Resource Library - 403(b) TSA
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Understanding basic principles about how to analyze an investment can help you make wise choices and feel confident about it. In our January 2017 issue of your$, we’ll
help you learn more about investment principles. As a prequel to our upcoming issue, we first shine a spotlight on the Prudential Guaranteed Investment.
Knowing how to secure your financial well-being is one of the most
important things you’ll ever need to do in life. You don’t have to be a
genius to do it. You just need to know a few basics, form a plan, and
commit to it.
Though saving as much as possible in your retirement account is important, do not lose sight of one of the most important financial decisions you will make: determining the beneficiaries of your account. Without careful consideration, your decision may have unexpected tax and estate planning implications.
Many workers are looking for an easier way to get started in their workplace retirement plans. Varying investment choices and paperwork are overwhelming obstacles, often preventing participation in offered retirement plans. Automatic enrollment makes it easy for employees to begin saving for their future right away by skipping the complicated decision making that often prevents them from taking action.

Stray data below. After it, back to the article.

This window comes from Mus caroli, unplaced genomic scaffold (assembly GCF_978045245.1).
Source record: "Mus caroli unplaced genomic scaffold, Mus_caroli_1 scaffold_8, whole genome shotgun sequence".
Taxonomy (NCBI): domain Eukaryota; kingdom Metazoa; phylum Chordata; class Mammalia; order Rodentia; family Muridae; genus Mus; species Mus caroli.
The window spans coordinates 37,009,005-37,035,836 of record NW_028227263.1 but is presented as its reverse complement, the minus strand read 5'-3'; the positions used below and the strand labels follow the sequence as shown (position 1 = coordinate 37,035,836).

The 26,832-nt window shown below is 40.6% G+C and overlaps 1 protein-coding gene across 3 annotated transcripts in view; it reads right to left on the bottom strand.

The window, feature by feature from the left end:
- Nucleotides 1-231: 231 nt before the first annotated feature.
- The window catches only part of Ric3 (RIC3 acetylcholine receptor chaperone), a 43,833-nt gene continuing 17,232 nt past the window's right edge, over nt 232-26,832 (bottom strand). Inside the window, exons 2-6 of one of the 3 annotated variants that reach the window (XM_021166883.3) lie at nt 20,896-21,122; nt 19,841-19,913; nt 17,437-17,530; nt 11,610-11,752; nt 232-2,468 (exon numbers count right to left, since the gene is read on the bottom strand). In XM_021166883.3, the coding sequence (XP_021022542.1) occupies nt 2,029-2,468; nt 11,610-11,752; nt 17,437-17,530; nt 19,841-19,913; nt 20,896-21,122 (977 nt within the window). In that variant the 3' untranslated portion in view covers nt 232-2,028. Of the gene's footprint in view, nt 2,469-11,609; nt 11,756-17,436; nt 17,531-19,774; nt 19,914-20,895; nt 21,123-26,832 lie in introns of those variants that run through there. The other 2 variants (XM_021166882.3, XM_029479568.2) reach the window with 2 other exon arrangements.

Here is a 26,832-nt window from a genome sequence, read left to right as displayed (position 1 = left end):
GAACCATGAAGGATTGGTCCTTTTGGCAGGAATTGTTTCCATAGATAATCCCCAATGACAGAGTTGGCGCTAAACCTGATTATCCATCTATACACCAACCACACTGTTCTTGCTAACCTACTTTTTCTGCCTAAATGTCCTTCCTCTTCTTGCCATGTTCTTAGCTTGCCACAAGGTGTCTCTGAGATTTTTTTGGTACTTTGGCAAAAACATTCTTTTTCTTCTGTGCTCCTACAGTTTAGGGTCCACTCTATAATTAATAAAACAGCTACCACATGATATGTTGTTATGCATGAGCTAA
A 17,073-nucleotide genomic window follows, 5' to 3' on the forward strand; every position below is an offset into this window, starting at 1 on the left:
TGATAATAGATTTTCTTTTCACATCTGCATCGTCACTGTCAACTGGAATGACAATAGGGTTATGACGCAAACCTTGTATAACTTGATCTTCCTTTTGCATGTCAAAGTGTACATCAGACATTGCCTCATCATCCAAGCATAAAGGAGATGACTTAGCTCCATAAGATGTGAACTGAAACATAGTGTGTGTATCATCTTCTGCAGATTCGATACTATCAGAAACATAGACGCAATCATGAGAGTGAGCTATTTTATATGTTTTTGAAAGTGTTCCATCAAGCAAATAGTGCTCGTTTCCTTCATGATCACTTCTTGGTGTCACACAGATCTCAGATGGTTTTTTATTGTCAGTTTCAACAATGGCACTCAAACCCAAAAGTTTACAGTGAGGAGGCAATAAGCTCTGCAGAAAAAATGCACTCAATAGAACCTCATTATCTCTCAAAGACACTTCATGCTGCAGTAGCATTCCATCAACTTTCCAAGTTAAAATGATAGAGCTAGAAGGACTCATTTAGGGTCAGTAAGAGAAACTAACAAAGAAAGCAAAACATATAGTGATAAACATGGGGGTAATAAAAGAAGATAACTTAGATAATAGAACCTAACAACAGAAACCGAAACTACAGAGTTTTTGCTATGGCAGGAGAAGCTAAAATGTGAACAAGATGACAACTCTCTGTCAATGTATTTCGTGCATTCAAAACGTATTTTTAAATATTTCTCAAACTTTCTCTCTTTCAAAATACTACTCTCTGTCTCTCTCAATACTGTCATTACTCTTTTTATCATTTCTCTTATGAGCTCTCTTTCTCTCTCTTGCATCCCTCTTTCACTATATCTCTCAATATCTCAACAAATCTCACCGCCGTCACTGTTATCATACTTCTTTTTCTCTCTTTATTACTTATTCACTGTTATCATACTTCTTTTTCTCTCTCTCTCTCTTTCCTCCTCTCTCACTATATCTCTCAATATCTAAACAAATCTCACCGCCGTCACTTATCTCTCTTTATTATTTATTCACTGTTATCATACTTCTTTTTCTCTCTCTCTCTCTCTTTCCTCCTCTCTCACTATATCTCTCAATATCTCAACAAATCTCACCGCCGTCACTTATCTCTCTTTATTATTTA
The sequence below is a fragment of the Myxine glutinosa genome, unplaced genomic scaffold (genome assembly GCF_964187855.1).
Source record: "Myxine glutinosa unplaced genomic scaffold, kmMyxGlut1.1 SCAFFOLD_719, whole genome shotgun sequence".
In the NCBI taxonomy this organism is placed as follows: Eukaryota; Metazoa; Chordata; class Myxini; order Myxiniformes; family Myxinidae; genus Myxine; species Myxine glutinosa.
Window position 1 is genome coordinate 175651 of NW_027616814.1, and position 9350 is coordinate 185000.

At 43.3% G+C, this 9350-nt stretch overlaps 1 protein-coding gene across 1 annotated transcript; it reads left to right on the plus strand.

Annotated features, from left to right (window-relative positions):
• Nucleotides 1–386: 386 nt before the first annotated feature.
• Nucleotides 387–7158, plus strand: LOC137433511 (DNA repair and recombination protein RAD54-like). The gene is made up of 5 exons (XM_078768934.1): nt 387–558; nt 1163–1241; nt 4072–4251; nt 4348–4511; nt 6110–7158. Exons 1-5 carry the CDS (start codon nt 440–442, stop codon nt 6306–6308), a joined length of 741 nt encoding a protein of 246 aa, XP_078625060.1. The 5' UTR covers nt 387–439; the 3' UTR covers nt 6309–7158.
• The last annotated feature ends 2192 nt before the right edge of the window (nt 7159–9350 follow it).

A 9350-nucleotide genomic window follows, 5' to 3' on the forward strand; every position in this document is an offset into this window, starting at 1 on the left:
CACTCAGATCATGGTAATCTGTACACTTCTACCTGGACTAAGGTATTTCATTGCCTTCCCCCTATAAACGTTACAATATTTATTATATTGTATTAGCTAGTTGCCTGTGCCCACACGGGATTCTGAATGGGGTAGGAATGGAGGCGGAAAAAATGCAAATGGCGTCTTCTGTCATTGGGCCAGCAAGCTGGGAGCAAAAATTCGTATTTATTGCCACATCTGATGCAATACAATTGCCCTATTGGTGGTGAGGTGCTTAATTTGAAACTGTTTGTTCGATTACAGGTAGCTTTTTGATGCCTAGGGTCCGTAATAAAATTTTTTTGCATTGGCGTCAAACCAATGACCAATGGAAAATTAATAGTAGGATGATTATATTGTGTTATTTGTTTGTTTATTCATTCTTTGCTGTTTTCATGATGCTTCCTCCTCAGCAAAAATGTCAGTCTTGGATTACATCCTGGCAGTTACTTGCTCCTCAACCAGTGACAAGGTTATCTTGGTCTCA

This brochure explains the Roth 403(b) and provides information to help you decide how after-tax and before-tax savings fit into your retirement savings strategy.
The Internal Revenue Service (IRS) requires you to start withdrawing money from your before- and after-tax (Roth) 403(b) account at the later of age 70½ or the calendar year you retire from an employer through which you contributed. These withdrawals are called required minimum distributions (RMDs).
This brochure describes the ways you can choose to receive income from your 403(b) account. If your employer is using a third party administrator (TPA), you may need to complete additional forms and processing may be delayed.
The following information will help you understand some of the features and requirements of the retirement account that you have inherited.
Learn more about Model Portfolios and Target Retirement Funds (continued from Investment Spotlight: Mutual Funds 101
Apply what you’ve learned from "Investment Spotlight: Mutual Funds 101
" to start investing in your future or evaluate your current investments.
How would your plans for retirement change if you knew you were going to live to 100? When planning for your retirement years, you’ll be better prepared if you understand the role life expectancy should play on your savings decisions.
We bust some of the common myths members hear about Member Benefits’ retirement and savings program.
While both sexes are living longer than ever before, a longer life
expectancy can impact women even more in retirement due to a number of
issues. This article is a continuation of, "Will your retirement plan last a lifetime?"
Are you maximizing your retirement contributions? If not, you may wish
to re-evaluate the amount you're putting toward retirement.
Look for your 1099-R if you took a reportable distribution from your WEA TSA Trust 403(b) and or WEAC IRA account(s) during 2016. You should also have received information about reviewing your beneficiaries.
WEA Member Benefits is pleased to announce that the 2017 Prudential
Guaranteed Investment credited annual rate of return for both the WEA
TSA Trust and WEAC IRA programs will be 3.50%. Learn more about the investment.